Active Noise Reduction
Comparing Headset Technologies. The Two ANR’s – Active Noise Reduction vs Adaptive Noise Reduction
ANR systems are affected not only by the type of noise it is trying to cancel but also by the size and type of the anti- noise speaker, which means that not all ANR systems are created equal and some ANR systems on the market may not do nearly as well as a simple good passive earplug (standard non-electronic earplug) with a high dB rating.
ACTIVE NOISE REDUCTION
Active Noise Reduction (ANR), also known as Active Noise Control (ANC) has been around since 1934, with its first commercial applications in helicopters and airplanes in the 1950s. Needless to say the technology is old and there are newer technologies, such as Adaptive Noise
Reduction (discussed later), that are more advanced and effective. ANR uses a microphone to pick up a constant noise and then replays that noise inverted (180 degrees) through a speaker, so that the peaks
and valleys of the sound effectively cancel each other out. See FIG.1. This process is called interference and phase cancellation. It is important to note that ANR can only attempt to cancel constant noises without a variable frequency, which means for example that gun shots or wind cannot be affected by the ANR system and that engines that accelerate and decelerate are not effectively cancelled either. ANR is
also is not a full spectrum anti-noise solution and the best systems on the market will only work between 20Hz and 500Hz, whereas human hearing is generally accepted to be 20Hz-20,000Hz, this leaves a large
gap in the frequency spectrum where ANR does nothing. The absolute best ANR on the market provides about 10 decibels (dB) of noise reduction in the low frequencies (20Hz-500Hz). This system is an earmuff/earcup style headset and not an in- ear style headset. The muff allows for more room to have a larger speaker to produce the inverse anti-noise. A larger speaker with a soft diaphragm produces the best low frequencies and enables a Resonant Frequency (Fo) in the range of ANRs frequency sweet spot (20Hz-500Hz). Fo is the speakers natural resonance.
ANR IN PRACTICE
Let’s say that an in-ear headset on the market has a passive noise reduction rating (NRR) of 22dB and this same system also boasts an ANR system. If we infer that that the ANR system produces an extra 6dB of noise reduction, we have a total noise reduction of 28dB, however that will only be 28dB where ANR is effective which is below 500Hz, leaving the rest of the spectrum at 22dB. It is important to note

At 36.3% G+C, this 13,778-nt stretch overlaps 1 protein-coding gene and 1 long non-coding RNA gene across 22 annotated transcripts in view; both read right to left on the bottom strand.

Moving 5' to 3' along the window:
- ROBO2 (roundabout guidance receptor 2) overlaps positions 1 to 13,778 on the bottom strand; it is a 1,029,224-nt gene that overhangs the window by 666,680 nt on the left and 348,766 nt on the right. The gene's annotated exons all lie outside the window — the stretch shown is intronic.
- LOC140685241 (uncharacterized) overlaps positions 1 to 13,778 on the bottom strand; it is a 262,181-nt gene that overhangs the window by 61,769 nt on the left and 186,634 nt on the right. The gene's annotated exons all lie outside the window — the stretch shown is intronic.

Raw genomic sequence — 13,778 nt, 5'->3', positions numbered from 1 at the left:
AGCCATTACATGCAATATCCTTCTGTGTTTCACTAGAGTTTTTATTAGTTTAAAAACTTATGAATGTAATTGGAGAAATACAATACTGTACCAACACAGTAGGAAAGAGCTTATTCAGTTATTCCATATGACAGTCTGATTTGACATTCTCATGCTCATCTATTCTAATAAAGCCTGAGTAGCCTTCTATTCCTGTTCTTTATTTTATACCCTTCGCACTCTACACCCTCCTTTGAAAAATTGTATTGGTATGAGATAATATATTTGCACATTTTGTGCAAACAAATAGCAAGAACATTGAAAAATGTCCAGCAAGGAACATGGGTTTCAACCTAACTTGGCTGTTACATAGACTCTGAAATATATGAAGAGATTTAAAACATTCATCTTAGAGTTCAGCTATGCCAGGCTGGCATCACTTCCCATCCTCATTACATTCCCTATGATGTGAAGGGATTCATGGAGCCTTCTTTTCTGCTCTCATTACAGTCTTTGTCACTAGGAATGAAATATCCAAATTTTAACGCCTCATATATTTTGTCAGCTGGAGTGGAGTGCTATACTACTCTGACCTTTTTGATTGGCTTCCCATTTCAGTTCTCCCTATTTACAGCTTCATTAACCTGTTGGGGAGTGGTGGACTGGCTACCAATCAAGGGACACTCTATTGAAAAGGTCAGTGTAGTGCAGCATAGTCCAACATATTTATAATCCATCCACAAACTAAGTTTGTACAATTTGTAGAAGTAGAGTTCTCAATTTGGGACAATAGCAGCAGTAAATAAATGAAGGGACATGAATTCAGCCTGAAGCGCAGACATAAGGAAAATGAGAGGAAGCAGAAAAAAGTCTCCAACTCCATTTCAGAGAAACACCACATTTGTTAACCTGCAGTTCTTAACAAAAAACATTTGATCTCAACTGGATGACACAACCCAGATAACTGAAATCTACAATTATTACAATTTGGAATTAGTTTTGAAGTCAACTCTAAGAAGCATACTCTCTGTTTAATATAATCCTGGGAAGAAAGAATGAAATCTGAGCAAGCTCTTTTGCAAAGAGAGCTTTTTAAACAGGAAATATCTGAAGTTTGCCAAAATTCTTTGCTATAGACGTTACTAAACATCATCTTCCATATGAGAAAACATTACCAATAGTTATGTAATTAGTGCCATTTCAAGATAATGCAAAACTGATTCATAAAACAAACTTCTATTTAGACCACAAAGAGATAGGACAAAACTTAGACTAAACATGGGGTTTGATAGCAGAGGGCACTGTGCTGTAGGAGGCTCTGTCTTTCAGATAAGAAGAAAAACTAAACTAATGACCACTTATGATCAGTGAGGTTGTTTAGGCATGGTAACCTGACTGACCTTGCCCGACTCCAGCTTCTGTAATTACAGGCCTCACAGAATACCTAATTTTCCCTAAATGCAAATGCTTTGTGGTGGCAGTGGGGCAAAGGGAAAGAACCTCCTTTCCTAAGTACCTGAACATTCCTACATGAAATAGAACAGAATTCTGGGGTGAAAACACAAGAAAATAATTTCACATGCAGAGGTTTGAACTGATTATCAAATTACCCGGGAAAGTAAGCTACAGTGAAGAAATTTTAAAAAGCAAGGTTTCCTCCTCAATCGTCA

that NRR ratings are an average and at specific frequency ranges there may be less or more attenuation.
- Only works in low frequencies (20hz-500hz) human hearing is 20Hz-20,000Hz, and therefore most of the spectrum is un-protected (potential hearing damage outside ANR spectrum)
- Hissing sound caused by ANR circuitry
- Potential dizziness, light headedness or headaches caused by ANR frequency manipulation
- Large power draw
- Is a fixed solution and can only process audio in the fashion the circuit was designed (not adaptive)
- Can help alleviate fatigue from exposure to low constant noise (originally intended for pilots)
- Increase dB protection from constant noise in the low frequencies (only 20Hz-500Hz)
ADAPTIVE NOISE REDUCTION
Adaptive Noise Reduction is a true full spectrum noise reduction technique that is managed by an algorithm that adapts to the users environment. This system can only be implemented when there is more than one microphone per side for the talk-through/hear- thru system. Threat4`s Talon has two (2) mics per side for a total of four. In an Adaptive Noise Reduction system one mic is used as the primary mic and the second as a reference mic. In a noisy environment, both microphones receive noise at a similar level, but the primary mic compares that constant noise that the secondary mic hears, and subtracts the noise. This means that most of the unwanted noise is cancelled while the desired sounds (human vocals) are retained. The net effect in this type of system is the removal of noise found anywhere in the spectrum from 20Hz to 20,000Hz while being tuned for human vocals. A good Adaptive Noise Reduction system can remove 12dB of noise in the entire spectrum. When coupled with a good passive earplug, this can greatly reduce all unwanted noises no matter what frequency they fall in. To put this into practice: if a passive earplug provides a 32dB decibel reduction on average, you can add on up to an additional 12dB of hearing protection with Adaptive Noise Reduction on. Since Adaptive Noise Reduction is not using noise to cancel noise, but rather just does not replay the unwanted noise, there is no risk of ill effects on the body, yet the pros of a traditional ANR system remains.
Threat4’s TALON uses Adaptive Noise Reduction in Mode 3. Headset can also be muted so that only passive plugs and radio audio works in Mode 2.